28 November 2009

"The Prince of Peace," 2 Nephi 19:6 & 7

2 Nephi 19:6 & 7

The idea that the Savior of mankind will also become the supreme governor of the nations has capture my attention in this reading of these memorable verses.

"For unto us a child is born, and unto us a son is given..." one of their own. "And the government shall be upon his shoulders." This strikes me as amazing. The weight of the government of the nations shall be upon Christ. So effective will be his leadership, so profoundly revolutionary shall be its effects, that people will call Him "Wonderful, Counselor, the Mighty God, the Everlasting Father, the Prince of Peace.

The following verse states that this government that the Lord will establish will continue to expand and have no end to its increase. Yet the use of government in this sense is so different from the current, secular definition of government as I understand it today. This isn't to suggest that there will be an increase in government spending and programs. Christ's government will require a great deal of training and instruction.

The essence of Christ's government is self-discipline. With control of one's self, there is peace within one's self and with all those around them. There is also the ingredient of inspiration/revelation, that will be prominent in the government of Christ. The ability to connect with Heaven through revelation will make it possible for effective government to be administered at all levels efficiently. "The zeal of the Lord of Hosts shall perform this." (vs. 7)

On the topic of government, I've discovered or re-discovered Doctrine and Covenants 134 which offers a declaration on the role of government as viewed from the position of the Church.

25 November 2009

An Increase of Joy, 2 Nephi 19:3-5

2 Nephi 19:3-5

Verse 3 lists blessings or results of the "light" shining upon the house of Israel. Specifically, it mentions two blessings: 1) that he had multiplied the nation, and 2) that he had increased their joy.

This first blessing has reference to the ancient covenant that the Lord made with Abraham (see Abraham 2:9) in that he would make of Abraham's posterity a great nation. By the time of Isaiah, the fulfillment of this promise had already been brought to pass.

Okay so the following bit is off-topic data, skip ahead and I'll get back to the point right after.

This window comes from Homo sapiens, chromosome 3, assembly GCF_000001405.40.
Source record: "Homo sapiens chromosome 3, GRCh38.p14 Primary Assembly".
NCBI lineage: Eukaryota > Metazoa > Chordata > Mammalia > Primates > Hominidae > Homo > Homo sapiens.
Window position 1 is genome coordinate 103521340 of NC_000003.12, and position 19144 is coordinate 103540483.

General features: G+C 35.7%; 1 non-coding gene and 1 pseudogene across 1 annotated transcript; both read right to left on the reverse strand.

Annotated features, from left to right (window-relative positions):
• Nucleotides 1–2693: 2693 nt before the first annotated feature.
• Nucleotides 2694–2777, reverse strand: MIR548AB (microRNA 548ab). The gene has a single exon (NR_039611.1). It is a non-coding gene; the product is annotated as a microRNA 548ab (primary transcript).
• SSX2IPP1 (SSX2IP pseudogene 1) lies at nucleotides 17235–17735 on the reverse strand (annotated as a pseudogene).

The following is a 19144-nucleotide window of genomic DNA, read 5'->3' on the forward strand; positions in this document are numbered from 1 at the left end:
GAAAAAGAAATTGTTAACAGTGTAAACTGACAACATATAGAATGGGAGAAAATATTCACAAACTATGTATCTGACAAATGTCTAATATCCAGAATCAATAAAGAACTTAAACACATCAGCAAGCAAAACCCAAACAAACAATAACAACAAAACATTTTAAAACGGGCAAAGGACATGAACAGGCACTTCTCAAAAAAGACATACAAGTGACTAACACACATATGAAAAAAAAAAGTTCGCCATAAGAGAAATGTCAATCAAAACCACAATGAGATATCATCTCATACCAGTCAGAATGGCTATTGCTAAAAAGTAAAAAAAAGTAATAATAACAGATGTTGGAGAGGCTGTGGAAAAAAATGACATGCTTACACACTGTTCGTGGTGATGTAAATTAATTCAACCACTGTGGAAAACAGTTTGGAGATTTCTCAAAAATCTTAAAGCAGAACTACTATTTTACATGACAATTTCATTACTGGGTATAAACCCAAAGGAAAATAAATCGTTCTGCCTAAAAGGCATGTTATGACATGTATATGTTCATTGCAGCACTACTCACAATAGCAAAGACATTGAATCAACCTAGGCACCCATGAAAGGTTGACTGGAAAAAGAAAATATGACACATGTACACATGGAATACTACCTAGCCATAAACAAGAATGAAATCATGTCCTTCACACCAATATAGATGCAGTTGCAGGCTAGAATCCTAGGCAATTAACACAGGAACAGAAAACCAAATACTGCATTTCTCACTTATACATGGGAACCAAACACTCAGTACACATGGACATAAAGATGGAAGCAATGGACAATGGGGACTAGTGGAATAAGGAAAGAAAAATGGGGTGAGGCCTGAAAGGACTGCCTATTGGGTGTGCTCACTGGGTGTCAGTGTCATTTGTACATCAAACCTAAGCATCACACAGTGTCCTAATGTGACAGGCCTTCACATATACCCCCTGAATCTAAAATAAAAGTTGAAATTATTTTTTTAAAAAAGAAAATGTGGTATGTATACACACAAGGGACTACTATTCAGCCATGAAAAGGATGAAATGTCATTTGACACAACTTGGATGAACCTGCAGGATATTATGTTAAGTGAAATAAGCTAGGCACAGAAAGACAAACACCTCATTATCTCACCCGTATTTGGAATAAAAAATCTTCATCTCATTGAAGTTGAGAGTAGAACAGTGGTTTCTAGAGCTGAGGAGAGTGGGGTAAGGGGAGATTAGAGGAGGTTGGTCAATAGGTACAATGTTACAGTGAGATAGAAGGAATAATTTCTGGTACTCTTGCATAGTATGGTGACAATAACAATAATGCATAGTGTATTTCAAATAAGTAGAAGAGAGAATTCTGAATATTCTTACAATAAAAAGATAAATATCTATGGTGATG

This second blessing, an increase of joy, is later described in this third verse as a joy similar to that which is experienced in a fruitful harvest, or the spoil obtained after a long fought battle. These comparisons make me to think that this joy is the result of something that had been desired for a long season, and more so which is the result of a long period of labor, comparable to all the work that goes into bringing about a fruitful harvest.

Verse 4
explains the cause for this increase of joy: the yoke of man's burden had been removed, the rod of the oppressor had been broken. The advantages of the world over the house of Israel are overcome, and now their faith has proven effective. Really, this has reference to the liberating power of forgiveness which comes from Christ's Atonement. For without the burden of sin, there is no oppression that can weigh down the glorious power of hope experienced in forgiveness. Thus the joy is compared to the fruit of a harvest.

As this joy is also compared to the spoils of battle in verse 3, in verse 5 it describes the nature of the battle. Most battles are with great bloodshed, but the war for the souls of men shall be different. The footnote in verse 5 takes us to Malachi 4:1 -
For, behold, the day cometh, that shall burn as an oven; and all the proud, yea, all that do wickedly, shall be stubble: and the day that cometh shall burn them up, saith the Lord of hosts, that it shall leave them neither root nor branch.
This is why Isaiah says this battle shall be with "burning and a fuel of fire." This is the Lord's battle and when that great day comes, those who stand in opposition to the work of the Lord shall be destroyed by fire. Being found on the Lord's side shall also bring great joy, an increase of joy, at that day.

24 November 2009

"The People... Hath Seen a Great Light," 2 Nephi 19:1-2

2 Nephi 19:1-2, see also Isaiah 9:1-2

Isaiah continues to explain the calamities that are to come upon the House of Israel, as they ignore the Lord their God, his law, and the testimony of the prophets. Yet Isaiah pauses here at the beginning of this chapter to testify of the coming of Jesus Christ.

He says that their gropings in darkness will not be as bad as in times past, primarily because "the Light" will come among them. It makes reference to the lands of Zebulun and Naphtali. We learn from footnotes and from an account of the Savior's ministry that these were lands near or within the land of Galilee. (Galilee is also referenced here in the same verse, but it doesn't really illustrate the proximity of the regions to one another. )

In Matthew 4:14-16, there is a direct reference to these verses of scripture as being the reason for which the Savior did set off in the specific direction that he did at that point in his ministry. This is one of many instances where the Savior's ministry was a literal fulfillment of Old Testament prophecy. Therefore, learn this, oh man, that the words of the prophets of God shall be fulfilled -- all things in their season, and not according to the time frame of man.